Here's Why We Still Need To Extend Emergency Unemployment Benefits

The November jobs report was solid today with the economy adding 203,000 jobs, the unemployment rate falling to 7.0% and the labour-force participation rate rising. But an underlying issue lurks within the report: the long-term unemployed.

There are currently 4.066 million Americans who have been out of work for 27 or more weeks. This was an increase of three thousand from October.

Starting on January 1st, nearly a third of them will lose their unemployment benefits immediately. This is when the Emergency Unemployment Compensation (EUC) program expires. The program, enacted in 2008 and extended with the fiscal cliff deal last year, allows unemployed people to receive benefits for up to 99 weeks. Congressional Democrats have made more noise in recent days about extending the benefits for an additional year, but Republicans have shown little interest in doing so.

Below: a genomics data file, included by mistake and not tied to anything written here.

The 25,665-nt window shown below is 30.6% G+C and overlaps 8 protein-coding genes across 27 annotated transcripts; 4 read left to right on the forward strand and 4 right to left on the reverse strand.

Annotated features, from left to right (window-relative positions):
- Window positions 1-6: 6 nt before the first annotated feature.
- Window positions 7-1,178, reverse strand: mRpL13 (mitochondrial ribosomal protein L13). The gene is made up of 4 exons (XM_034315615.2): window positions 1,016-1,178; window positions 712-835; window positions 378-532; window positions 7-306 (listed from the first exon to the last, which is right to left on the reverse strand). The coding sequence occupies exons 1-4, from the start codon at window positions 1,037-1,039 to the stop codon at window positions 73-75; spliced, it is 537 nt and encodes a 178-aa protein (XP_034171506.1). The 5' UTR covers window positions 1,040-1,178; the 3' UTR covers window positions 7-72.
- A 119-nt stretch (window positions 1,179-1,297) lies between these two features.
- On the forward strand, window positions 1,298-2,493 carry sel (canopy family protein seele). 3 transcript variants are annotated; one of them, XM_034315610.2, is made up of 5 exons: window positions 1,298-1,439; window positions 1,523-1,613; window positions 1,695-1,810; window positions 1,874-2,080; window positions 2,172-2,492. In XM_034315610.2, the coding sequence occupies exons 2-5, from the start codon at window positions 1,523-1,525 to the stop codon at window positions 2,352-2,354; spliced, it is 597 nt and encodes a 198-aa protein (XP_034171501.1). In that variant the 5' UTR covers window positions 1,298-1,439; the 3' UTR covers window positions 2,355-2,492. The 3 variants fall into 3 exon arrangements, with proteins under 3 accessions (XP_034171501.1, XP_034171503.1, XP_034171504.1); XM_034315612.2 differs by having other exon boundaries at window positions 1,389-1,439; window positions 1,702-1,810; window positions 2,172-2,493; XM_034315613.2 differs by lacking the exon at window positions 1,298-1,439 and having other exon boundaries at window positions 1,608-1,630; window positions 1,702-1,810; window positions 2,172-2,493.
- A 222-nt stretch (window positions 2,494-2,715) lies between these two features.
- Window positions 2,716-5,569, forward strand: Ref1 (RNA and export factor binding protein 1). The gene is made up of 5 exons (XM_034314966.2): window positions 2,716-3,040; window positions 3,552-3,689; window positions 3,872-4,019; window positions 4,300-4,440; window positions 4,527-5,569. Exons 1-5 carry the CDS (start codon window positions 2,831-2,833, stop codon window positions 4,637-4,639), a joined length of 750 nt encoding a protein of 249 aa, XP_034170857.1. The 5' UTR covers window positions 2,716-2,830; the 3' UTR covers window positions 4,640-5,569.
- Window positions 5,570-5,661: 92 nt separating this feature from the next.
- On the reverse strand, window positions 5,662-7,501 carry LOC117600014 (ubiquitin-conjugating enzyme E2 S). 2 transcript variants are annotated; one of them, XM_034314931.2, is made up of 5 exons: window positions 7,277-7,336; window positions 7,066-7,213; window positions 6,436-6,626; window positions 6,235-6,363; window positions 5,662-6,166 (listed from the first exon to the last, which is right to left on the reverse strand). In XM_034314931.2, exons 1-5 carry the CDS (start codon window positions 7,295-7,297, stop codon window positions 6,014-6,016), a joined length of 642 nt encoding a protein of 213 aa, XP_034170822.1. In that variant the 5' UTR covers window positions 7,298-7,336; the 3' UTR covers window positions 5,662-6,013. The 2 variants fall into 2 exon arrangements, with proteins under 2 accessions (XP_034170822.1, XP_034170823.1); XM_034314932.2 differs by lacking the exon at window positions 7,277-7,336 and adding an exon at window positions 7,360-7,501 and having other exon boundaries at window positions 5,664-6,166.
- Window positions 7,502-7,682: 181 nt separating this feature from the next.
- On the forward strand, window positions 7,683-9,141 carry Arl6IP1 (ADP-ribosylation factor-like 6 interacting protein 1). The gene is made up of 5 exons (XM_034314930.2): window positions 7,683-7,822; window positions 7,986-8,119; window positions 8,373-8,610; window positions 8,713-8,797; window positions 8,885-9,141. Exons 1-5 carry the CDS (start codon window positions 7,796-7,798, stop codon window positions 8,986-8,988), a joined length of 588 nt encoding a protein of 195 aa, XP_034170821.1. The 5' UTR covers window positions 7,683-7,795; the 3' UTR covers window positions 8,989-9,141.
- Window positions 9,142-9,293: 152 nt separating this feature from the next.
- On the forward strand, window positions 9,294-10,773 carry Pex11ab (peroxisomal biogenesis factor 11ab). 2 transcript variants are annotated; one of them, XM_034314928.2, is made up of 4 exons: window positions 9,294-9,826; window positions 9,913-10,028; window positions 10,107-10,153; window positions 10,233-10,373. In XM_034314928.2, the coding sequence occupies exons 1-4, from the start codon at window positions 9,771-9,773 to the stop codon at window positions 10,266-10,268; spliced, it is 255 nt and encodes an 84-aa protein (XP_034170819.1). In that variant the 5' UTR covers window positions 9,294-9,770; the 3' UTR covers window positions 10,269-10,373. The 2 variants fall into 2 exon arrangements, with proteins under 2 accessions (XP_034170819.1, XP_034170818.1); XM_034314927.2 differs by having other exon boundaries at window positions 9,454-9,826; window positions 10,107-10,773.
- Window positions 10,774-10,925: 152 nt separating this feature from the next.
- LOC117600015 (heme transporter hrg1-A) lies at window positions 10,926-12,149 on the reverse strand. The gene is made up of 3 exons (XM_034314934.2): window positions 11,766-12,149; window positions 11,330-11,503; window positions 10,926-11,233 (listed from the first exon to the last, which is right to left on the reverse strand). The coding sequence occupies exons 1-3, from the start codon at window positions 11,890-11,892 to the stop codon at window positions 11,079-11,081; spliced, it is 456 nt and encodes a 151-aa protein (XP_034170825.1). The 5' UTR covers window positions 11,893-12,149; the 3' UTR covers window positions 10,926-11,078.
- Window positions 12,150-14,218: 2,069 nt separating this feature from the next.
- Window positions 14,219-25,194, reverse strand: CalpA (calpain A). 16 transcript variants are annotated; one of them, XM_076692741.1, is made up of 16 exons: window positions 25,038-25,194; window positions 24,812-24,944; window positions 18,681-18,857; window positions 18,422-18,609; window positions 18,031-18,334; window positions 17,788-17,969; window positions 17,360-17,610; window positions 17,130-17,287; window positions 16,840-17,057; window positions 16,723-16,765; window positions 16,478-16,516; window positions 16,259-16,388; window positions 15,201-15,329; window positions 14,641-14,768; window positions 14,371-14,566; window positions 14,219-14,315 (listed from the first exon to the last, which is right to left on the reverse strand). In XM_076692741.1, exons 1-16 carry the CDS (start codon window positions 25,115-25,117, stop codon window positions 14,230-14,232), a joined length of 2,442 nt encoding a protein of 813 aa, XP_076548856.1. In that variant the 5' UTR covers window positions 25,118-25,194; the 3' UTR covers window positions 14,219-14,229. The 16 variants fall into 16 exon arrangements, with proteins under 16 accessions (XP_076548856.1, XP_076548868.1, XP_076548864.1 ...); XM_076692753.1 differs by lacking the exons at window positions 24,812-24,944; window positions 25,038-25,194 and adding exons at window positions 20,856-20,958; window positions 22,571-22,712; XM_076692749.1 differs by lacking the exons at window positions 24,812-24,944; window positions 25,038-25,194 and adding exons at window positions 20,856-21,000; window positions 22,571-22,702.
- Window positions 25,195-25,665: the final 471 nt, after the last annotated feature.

This graph from the Center for Budget and Policy Priorities (via Brad Plumer) shows the long-term unemployment rate level for when past EUC programs ended:

The EUC program is not meant to last forever. It’s a temporary plan to help Americans who lost jobs during the recession and have had trouble finding a new one. But it also is not meant to end when the recovery is slow and the long-term unemployment rate is still elevated.

In addition, to receive benefits, unemployed Americans must prove they are continuing to search for a job. When the EUC program expires, many may give up, feeling they have no reason to continue searching. This could knock 0.25-0.50 percentage points off the unemployment rate, but for the wrong reasons. We want people finding jobs in the labour force, not exiting it altogether.

The November jobs report should be a sign to lawmakers to extend these emergency benefits for another year.

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